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Bulloch History with Roger Allen: Deciding the fair value of discredited continental dollars
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Roger Allen - photo by Special

    Note: The following is part of a series of columns looking at how hard currency was introduced in Georgia and Bulloch County.

    Georgia, which had been and was still regarded as a former royal colony, was not required to contribute at first from the retirement of the "Continentals."
    With the Funding Act of Aug. 4, 1790, the federal government formally defaulted on all of the continental-state dollars still being held for eventual reimbursement.
    In what is referred to as the United States Congress' first "Debate over Discrimination," it was decided that holders of "callable perpetuities" (interest-bearing debt obligations) would get the full face value, plus interest.
    However, the original holders of "non-interest bearing obligations" (continental dollars) would get nothing, and the current holders would get less than 1 percent of face value in the form of an interest-bearing bond.
    On Nov. 12, 1814, Representative Hall of Georgia introduced five resolutions in Congress proposing that the treasury notes be made "legal tender in all debts due ... between citizens of the United States." Congress refused to even consider this.
    The confusion over all the different local currencies heavily affected foreign travelers in the United States. The National Monetary Commission's paper entitled "The Origin of the National Banking System" brings to light one traveler's experiences.
    The paper's author, Andrew McFarland Davis, wrote that the complaints of a Frenchman in 1815 had resulted in a writer simply known as "W" to pen an article for "The Analectic Magazine." This article is the first known proposal for a national currency.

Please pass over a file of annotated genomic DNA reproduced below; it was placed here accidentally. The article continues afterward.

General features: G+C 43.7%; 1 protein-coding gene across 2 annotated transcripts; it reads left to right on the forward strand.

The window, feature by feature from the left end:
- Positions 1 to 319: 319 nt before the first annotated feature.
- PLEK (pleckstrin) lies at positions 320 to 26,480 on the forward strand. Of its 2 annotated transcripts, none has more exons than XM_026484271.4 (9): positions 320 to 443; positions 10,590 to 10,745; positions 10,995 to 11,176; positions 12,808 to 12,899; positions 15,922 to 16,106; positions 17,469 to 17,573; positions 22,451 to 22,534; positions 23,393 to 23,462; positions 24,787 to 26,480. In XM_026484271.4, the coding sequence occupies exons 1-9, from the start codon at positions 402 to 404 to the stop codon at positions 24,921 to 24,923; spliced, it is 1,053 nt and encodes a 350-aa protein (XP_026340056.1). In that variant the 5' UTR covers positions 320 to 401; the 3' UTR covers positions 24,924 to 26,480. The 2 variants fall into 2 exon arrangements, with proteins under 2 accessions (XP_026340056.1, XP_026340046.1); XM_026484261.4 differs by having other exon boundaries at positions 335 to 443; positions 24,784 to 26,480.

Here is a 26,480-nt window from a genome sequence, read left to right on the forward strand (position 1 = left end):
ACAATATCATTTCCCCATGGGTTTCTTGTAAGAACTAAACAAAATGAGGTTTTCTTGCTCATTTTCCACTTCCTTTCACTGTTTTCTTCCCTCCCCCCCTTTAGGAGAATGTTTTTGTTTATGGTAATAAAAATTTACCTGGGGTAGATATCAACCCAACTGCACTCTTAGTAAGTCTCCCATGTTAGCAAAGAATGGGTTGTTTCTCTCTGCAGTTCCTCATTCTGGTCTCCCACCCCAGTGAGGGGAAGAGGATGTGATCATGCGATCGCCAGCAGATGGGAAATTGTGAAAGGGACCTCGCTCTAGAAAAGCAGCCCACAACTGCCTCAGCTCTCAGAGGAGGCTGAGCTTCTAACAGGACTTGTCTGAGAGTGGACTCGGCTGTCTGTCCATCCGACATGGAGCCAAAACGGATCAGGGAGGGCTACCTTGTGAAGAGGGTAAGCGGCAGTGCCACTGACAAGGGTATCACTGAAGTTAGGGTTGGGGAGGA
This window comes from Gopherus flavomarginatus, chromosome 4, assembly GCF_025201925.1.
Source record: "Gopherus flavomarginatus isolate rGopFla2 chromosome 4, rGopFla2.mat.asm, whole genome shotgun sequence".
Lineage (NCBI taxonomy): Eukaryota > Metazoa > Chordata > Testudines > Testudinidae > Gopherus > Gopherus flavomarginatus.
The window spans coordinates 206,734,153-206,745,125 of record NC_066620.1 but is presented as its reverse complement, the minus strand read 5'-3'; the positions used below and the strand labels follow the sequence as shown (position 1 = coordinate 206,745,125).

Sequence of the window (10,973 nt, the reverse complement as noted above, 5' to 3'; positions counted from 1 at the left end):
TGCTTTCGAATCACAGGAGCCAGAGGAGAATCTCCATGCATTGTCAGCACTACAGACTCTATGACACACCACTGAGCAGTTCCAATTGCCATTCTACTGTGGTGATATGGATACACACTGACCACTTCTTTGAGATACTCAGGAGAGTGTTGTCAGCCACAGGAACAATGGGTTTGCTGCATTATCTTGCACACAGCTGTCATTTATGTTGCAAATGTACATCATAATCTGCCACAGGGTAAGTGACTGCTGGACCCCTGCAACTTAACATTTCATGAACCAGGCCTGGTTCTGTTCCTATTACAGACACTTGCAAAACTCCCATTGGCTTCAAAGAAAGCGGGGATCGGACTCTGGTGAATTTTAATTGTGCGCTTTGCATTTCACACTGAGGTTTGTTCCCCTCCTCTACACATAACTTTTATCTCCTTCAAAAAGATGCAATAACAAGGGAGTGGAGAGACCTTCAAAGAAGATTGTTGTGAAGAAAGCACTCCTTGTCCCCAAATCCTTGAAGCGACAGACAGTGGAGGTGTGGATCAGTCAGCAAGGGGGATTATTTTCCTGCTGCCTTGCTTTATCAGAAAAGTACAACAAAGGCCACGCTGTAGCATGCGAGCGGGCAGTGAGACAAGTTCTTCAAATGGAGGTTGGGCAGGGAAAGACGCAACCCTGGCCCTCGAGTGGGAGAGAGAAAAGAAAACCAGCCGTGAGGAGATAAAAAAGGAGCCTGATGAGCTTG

Fifty years later, this article was reprinted in "The Historical Magazine" of August 1865. According to Davis, "W" had proposed that America create "a uniform currency, which might be based upon United States stocks."

America and her coins
    James Jarvis, owner of the Connecticut "Company for Coining Coppers" struck the first official coins of the United States in 1767. His "Fugio Pence" bore the warnings "Mind Your Business" and "We Are One."
    On Jan. 15, 1782, the Superintendent of Finance for the United States, Robert Morris, proposed a totally new currency: three silver coins (the mark, quint and cent) and two copper coins (the eight and five).
    Morris wrote that "The Money Unit of a New Coin ... will be the fourteen hundred and fortieth Part of a Dollar ... of the Units twenty four will be a Penny of Georgia ... and forty-eight-eight will be thirteen Pence of South Carolina."

    Roger Allen is a local lover of history. Allen provides a brief look each week at the area's past. Email Roger at

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